Defining "middle class" (continued)

Who is middle class? Data on family earnings only tells a small part of the story. If you ask people where they fit it terms of class, wealth is relatively unimportant in self-identity.

A seminal study done by the Pew Research Center in 2008 of the middle class in the United Stated reveals several groups inside the middle class. America’s Four Middle Classes: The Top, The Anxious, The Satisfied, and The Struggling middle. 

U.S. families grasp for a self-definition as middle class almost regardless of their circumstances. Many of the high earning men want to be seen as middle class, as do struggling single-parent moms. 

Pew starts with an earnings-based assumption: A family of three is middle class whose income is between 75% and 150% of the median family income, or roughly $45,000 to $90,000 per year in 2007 is in the middle. (That number has declined from 40% of families in 1970 to 35% in 2007.)  

Note the 35% whose incomes fit in the middle. When asked where they fit, 53% of Pew’s respondents defined themselves in the center of the middle class. They have incomes ranging from under $20,000 to more than $100,000. 

Numbers don’t tell the story well. For instance, how would my dad be defined—a medical school graduate with a family of four doing his internship and earning $25,000? Certainly not lower class. And what about the linemen I worked with at the electric company who worked every overtime hour they could take, earned over $100,000 and rarely saw their kids? Are they upper middle class? 

Pew uses the income numbers as a baseline, then asks the people they survey to define themselves. It turns out that several factors contribute to self-definition: accumulated wealth, level of education, home ownership, health status, married or single, parents or not. And location—urban, suburban or rural, geographic region, and proximity to others who are wealthy or poor—all play a part in self-definition.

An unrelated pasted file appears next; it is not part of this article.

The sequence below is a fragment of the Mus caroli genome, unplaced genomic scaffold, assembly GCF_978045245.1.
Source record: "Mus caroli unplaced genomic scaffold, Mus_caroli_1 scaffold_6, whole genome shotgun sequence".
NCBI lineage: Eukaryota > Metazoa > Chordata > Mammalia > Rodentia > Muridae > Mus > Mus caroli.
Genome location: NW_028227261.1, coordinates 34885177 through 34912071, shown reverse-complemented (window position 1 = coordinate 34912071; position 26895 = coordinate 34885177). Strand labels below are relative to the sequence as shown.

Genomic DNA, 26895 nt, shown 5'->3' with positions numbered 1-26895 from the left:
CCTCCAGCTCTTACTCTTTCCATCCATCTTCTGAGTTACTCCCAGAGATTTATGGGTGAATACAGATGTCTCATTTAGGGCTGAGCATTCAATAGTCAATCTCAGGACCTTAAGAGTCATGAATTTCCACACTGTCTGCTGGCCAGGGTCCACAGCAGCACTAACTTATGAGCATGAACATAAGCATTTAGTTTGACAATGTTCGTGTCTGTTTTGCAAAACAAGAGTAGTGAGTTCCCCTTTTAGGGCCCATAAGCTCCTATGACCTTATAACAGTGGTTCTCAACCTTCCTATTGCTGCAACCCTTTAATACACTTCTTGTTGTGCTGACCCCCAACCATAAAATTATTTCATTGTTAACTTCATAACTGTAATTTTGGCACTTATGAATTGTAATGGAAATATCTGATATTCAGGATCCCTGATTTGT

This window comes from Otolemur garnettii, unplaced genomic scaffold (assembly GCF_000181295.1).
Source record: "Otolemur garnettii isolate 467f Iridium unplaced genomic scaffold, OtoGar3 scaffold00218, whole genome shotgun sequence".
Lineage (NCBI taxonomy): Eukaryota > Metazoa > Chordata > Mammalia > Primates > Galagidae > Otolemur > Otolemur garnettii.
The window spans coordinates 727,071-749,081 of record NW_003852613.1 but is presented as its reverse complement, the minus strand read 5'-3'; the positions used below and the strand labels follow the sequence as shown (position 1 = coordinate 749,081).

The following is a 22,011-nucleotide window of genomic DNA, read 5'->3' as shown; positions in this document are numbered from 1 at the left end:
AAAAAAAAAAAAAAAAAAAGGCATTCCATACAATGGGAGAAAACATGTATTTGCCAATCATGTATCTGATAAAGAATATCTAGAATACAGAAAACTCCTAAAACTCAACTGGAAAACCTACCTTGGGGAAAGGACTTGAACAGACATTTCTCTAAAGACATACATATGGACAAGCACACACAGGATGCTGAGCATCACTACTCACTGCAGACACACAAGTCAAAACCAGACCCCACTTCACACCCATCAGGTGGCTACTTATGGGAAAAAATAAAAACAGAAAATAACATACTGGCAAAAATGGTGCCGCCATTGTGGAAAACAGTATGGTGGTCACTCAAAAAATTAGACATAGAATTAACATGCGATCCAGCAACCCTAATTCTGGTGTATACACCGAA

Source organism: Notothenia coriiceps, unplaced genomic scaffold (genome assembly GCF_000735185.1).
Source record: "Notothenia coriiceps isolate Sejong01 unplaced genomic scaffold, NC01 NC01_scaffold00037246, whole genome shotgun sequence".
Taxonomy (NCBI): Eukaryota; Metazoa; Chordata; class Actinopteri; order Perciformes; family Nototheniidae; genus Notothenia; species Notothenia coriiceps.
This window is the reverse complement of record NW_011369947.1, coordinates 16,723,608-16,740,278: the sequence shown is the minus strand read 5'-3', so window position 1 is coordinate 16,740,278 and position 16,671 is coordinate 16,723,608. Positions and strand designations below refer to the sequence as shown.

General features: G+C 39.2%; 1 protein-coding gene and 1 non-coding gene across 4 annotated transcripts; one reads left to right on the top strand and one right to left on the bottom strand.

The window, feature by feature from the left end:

Middle class priorities

Having wealth plays a small part in middle class values. Of higher importance are factors including:

  • Having free time
  • Having children
  • Successful career
  • Being married
  • Volunteer or charity work
  • Living a religious life

(See p. 53 in the report.) Having wealth is about one-third as important as any of the other priorities. Access to free time holds the highest value for middle class people. Does that speak to a society of overwork? Shorter vacation time than any other industrialized country? Pressure to produce at work? Of, simply a high level of employment among the middle class? 

A decade of standing still

Pew’s research also reveals that most of the middle class recognize that they have been treading water since about 1999. Statistics on earnings bear that out. The past decade is the first time since the 1930s that incomes have fallen. 

Over the long term people believe that their families are better off then their parents generation at the same point in their lives. Earnings statistics agree that family income has risen about 40% since 1969. However, as Elizabeth Warren revealed in her Berkeley speech (see Working and middle class economics elsewhere in this site), all the growth in earnings has come from women entering the workforce since 1970, men’s earnings when adjusted for inflation have dropped slightly since 1970. 

Pew Research Center’s studies of social trends shines light on changing circumstances of class in the United States, which can assist policy makers as well as citizens. How does this information help you to define yourself in relation to those around you? What comments do you want to share on middle class identify?

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